FOR FURTHER INFORMATION…

Is prostate cancer genetic? The National Cancer Institute offers a report called Genetics of Prostate Cancer. Click here to access that information.

For instance, if a woman in your family developed breast cancer caused by mutations in the BRCA1 and BRCA2 genes, you may face a greater risk of prostate cancer. Moreover, some evidence suggests that men with BRCA-related prostate cancers, especially those tied to BRCA2, are more likely to present with more advanced and aggressive disease, and they also might have worse survival outcomes after prostate cancer surgery.

In one study, researchers found that 8 percent of men with BRCA1 mutations and 5 percent with BRCA2 mutations were diagnosed with prostate cancer, rates higher than those in the general population (American Urological Association 2017 Annual Scientific Meeting).

Another analysis found that 71 percent of BRCA2 prostate cancer patients presented with higher-risk disease at the time of their diagnosis, had poorer survival rates, and were four times more likely than men without the genetic mutation to present with metastatic disease (American Urological Association 2016 Annual Scientific Meeting).

Further Prostate Cancer Risk Factors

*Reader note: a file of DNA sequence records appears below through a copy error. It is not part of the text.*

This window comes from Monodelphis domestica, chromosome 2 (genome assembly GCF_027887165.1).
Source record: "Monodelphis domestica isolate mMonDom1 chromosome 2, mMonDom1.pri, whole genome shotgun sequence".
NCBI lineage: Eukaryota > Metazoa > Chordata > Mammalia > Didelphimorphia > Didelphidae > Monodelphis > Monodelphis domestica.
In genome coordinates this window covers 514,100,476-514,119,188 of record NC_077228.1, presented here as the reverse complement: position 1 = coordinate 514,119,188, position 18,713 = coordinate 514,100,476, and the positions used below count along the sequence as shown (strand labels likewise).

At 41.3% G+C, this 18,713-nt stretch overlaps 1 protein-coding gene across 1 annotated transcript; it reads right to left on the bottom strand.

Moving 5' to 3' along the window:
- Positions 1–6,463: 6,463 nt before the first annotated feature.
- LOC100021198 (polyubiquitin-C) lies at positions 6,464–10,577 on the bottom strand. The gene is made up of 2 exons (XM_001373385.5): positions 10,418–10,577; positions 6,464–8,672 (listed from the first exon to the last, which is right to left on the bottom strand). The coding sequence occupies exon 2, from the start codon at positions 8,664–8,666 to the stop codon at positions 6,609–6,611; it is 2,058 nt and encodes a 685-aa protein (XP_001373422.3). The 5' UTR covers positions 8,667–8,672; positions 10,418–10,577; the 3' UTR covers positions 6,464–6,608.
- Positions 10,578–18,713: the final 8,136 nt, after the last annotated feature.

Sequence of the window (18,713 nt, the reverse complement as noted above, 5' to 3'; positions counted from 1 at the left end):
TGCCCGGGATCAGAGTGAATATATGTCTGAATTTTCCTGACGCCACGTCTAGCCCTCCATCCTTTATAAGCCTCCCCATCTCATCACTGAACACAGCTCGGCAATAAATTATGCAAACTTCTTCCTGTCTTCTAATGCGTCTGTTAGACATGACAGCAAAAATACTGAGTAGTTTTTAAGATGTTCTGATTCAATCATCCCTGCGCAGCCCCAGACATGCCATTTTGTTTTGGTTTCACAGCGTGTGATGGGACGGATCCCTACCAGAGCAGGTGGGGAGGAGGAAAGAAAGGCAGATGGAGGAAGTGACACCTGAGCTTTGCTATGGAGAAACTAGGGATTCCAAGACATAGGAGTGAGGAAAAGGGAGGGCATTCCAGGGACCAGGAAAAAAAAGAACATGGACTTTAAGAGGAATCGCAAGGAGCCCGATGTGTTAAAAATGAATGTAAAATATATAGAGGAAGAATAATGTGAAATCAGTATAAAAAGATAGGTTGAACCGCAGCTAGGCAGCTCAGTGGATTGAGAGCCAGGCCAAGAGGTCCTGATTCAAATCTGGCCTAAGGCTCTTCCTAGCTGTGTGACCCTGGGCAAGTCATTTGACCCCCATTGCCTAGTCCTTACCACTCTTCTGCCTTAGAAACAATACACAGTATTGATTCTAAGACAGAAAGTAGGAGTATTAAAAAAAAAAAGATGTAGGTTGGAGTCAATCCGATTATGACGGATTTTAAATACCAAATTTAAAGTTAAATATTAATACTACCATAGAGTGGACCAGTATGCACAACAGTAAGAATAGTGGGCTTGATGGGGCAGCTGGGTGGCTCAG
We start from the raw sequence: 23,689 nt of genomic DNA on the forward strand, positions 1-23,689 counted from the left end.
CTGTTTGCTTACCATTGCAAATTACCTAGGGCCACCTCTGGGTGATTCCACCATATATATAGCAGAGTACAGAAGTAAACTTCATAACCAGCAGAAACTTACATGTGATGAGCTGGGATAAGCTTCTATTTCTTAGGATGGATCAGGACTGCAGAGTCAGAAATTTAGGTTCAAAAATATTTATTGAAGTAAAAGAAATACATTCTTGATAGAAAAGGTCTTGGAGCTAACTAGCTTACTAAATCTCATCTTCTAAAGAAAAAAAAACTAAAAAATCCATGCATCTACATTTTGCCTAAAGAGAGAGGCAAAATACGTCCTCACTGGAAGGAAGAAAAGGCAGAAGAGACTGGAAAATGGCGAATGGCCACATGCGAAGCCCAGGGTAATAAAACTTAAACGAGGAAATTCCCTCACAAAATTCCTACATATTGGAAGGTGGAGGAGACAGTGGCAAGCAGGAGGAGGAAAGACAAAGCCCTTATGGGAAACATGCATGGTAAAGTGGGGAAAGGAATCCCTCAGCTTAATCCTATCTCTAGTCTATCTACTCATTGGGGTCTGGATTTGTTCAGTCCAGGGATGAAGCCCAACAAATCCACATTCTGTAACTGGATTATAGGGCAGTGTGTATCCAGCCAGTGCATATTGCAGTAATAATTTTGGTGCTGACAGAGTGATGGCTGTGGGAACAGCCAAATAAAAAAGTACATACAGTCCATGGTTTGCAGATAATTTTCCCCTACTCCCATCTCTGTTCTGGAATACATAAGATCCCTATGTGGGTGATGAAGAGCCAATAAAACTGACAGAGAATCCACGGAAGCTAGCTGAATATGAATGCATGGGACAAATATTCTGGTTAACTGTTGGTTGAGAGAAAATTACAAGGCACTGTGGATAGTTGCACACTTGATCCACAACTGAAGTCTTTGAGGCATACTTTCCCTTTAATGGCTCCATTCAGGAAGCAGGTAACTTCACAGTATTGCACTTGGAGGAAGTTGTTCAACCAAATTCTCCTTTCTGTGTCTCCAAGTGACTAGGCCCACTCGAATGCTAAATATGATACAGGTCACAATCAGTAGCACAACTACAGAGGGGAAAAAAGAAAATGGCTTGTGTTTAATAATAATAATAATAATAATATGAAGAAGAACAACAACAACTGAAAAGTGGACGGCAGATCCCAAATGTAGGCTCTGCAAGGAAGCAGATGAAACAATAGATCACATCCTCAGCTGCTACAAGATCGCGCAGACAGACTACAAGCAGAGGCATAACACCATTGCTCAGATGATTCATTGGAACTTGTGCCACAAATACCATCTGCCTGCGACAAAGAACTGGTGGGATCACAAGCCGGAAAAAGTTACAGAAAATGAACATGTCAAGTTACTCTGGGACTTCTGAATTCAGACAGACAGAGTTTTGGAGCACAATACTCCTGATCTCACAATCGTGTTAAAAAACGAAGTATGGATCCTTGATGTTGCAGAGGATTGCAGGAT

Some evidence suggests that an inherited genetic condition, Lynch syndrome, which has been linked to a greater risk of colorectal cancer and several other malignancies, also may be associated with a higher risk of prostate cancer.

Keep in mind that these inherited genetic disorders account for a relatively small percentage of prostate cancers—about 5 to 10 percent, according to the American Cancer Society. Still, if you have a strong family history of prostate cancer or any of these genetic abnormalities, it’s especially important to talk to your doctor about your individual risk of the disease and your need for earlier and more intensive prostate cancer screening.

SOURCES & RESOURCES

Scientists continue to pursue answers to the question “Is prostate cancer hereditary?” but in the meantime, men can take lifestyle steps to reduce their risk. For advice, visit our post How to Avoid Prostate Cancer.

For information on prostate cancer risks, symptoms, and stages, please visit these posts:

The same recommendation applies if you’re African-American. Prostate cancer occurs more commonly in African-American men and less so in Asian-American and Hispanic men. Rates of fatal prostate cancer also are significantly higher among African-Americans.

In fact, the risk of preclinical prostate cancer among black men is 28 to 56 percent higher than that in the general population, and although black men are about as likely as men of other races to be diagnosed with prostate cancer, their risk of progression to metastatic disease at the time of diagnosis is 44 to 75 percent higher than that in the general population, according to a recent study.

“The findings suggest screening black men earlier than white men, and support further research into the benefit-harm tradeoffs of more aggressive screening policies for black men,” the researchers concluded (Cancer, June 15, 2017).